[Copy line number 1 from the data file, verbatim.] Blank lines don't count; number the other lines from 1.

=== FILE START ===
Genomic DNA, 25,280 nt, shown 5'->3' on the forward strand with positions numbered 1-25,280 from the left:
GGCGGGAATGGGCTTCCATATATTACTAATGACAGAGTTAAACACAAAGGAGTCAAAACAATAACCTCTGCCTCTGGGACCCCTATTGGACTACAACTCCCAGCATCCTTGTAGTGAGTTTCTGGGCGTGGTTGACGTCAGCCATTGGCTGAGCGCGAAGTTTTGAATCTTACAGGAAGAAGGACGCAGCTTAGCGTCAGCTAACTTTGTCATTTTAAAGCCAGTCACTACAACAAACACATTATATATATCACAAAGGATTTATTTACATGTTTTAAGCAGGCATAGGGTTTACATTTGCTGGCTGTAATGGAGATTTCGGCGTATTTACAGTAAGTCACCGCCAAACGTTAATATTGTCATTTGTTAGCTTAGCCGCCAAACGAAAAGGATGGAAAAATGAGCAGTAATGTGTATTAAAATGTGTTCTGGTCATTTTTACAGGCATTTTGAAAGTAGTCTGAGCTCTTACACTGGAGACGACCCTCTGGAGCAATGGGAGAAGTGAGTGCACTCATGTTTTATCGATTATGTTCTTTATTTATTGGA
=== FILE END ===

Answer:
Genomic DNA, 25,280 nt, shown 5'->3' on the forward strand with positions numbered 1-25,280 from the left: